This Smark Wrestlemania Rant by Scott Keith is part of a series of reposts counting down to this year’s Wrestlemania. They are re-published “as is” with relative commentary from when they were written. Enjoy!
The SmarK Retro Rant for Wrestlemania 2000 (XVI)
– Okay, so we’re back again with a fresh re-rant after a week of reposts. Unless of you’re reading this for the big repost fest on IP in the year 2024 for the Wrestlemania XL festivities. In which case, I can’t help you.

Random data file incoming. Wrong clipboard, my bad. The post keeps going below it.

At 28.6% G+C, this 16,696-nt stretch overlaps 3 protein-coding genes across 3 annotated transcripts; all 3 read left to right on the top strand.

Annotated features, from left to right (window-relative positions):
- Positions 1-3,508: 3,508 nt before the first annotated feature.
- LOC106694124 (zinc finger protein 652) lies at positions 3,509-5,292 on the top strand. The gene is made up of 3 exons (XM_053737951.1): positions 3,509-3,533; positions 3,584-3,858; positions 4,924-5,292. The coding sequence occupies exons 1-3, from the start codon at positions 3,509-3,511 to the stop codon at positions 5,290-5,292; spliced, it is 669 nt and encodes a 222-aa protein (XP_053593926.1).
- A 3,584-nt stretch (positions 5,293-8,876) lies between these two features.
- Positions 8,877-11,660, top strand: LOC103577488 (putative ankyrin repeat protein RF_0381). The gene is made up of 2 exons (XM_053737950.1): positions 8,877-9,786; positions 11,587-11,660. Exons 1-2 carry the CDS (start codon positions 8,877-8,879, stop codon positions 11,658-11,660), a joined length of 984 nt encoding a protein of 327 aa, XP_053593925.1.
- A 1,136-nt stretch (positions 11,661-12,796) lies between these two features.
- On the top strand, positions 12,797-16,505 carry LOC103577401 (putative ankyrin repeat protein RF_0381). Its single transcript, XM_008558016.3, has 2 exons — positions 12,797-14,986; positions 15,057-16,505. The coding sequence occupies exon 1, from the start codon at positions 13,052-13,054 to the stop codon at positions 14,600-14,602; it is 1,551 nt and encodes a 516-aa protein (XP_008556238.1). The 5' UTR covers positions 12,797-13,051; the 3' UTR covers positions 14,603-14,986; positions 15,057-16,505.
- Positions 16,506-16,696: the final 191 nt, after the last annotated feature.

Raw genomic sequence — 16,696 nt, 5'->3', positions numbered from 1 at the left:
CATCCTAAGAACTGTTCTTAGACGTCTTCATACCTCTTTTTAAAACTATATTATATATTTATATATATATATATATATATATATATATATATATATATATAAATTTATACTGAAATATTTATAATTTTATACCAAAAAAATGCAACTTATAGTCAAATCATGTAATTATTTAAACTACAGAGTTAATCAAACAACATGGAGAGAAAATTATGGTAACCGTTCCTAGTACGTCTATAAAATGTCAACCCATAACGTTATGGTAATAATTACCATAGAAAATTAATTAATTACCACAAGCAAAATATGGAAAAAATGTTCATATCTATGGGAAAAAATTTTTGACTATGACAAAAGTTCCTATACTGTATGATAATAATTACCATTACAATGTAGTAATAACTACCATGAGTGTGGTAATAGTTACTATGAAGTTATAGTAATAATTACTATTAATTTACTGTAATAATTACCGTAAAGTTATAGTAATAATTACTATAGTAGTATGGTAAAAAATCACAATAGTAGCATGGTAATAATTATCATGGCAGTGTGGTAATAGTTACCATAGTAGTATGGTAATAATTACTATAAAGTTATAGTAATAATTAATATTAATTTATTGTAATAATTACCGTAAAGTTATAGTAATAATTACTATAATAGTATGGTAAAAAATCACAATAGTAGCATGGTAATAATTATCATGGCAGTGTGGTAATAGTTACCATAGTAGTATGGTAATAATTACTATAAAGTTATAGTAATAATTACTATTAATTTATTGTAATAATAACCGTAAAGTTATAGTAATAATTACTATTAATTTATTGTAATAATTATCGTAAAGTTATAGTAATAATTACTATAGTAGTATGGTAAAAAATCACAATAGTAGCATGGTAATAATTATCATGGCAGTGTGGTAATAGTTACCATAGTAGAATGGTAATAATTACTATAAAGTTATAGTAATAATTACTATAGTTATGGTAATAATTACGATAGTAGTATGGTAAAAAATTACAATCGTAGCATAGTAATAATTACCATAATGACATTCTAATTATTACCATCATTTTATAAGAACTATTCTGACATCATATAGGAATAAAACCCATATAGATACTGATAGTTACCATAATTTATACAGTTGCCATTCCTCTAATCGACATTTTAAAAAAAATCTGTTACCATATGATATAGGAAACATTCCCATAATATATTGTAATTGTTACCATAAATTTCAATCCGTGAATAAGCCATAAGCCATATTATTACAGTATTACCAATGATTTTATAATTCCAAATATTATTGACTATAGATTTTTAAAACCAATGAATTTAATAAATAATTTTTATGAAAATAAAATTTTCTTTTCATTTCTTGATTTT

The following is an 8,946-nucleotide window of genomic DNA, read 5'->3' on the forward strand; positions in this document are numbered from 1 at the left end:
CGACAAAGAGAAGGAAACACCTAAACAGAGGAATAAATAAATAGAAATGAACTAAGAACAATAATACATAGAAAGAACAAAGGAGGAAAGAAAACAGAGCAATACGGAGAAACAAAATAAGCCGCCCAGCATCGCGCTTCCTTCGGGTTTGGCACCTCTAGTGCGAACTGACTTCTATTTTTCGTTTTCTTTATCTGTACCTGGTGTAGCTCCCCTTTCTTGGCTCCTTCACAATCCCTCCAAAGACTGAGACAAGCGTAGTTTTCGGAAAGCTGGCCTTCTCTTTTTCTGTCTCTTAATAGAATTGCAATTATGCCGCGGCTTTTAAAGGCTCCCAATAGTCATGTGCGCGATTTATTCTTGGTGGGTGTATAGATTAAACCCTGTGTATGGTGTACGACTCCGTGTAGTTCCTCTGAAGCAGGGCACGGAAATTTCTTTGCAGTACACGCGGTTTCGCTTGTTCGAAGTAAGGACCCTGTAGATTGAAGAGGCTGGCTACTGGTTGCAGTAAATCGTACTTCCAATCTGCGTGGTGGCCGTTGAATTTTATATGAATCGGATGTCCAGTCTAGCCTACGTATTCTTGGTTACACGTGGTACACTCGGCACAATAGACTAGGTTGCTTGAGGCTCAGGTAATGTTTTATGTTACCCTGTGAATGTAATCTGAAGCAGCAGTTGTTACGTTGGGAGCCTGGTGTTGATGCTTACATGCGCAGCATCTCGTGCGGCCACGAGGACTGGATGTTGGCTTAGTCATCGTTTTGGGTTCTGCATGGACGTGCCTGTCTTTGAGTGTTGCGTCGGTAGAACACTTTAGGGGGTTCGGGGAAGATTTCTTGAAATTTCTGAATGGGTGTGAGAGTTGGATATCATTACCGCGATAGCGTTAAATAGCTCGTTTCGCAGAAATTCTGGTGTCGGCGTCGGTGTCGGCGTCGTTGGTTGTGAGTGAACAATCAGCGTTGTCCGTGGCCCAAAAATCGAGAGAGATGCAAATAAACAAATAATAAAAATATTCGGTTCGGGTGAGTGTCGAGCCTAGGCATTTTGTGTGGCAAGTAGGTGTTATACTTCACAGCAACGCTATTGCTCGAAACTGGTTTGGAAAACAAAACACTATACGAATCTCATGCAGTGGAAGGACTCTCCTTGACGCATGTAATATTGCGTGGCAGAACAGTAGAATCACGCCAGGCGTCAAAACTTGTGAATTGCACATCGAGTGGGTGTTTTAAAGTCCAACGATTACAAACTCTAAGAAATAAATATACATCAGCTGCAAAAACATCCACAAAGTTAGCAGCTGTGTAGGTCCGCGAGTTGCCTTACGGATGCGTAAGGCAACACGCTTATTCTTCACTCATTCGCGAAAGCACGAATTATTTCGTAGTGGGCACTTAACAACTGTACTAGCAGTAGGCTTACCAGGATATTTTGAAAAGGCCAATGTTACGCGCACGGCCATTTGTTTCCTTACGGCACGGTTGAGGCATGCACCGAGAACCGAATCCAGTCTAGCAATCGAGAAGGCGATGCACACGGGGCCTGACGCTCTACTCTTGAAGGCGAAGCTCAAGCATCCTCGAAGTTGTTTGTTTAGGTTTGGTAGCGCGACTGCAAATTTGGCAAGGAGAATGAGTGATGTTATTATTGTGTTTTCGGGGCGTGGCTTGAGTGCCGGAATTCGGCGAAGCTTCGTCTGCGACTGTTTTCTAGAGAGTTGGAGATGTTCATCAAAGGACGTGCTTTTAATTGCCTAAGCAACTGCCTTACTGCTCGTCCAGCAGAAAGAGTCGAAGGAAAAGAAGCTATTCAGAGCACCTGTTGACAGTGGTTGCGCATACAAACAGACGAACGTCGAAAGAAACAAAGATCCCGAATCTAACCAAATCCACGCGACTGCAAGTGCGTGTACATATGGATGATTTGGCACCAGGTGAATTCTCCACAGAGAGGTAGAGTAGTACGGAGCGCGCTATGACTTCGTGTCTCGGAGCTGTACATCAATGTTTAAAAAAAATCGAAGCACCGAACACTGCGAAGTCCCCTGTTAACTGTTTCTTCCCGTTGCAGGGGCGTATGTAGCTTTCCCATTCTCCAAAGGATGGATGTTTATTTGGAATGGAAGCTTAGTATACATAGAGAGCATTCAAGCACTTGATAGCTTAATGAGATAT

– Live from Anaheim, CA.
– Your hosts are JR & King.
– This is one reason why the WWF was always better at certain things than WCW was – for instance, I don’t remember most of 1999-2000, so their constant video packages actually make it easy to remember the reasons for the midcard matches.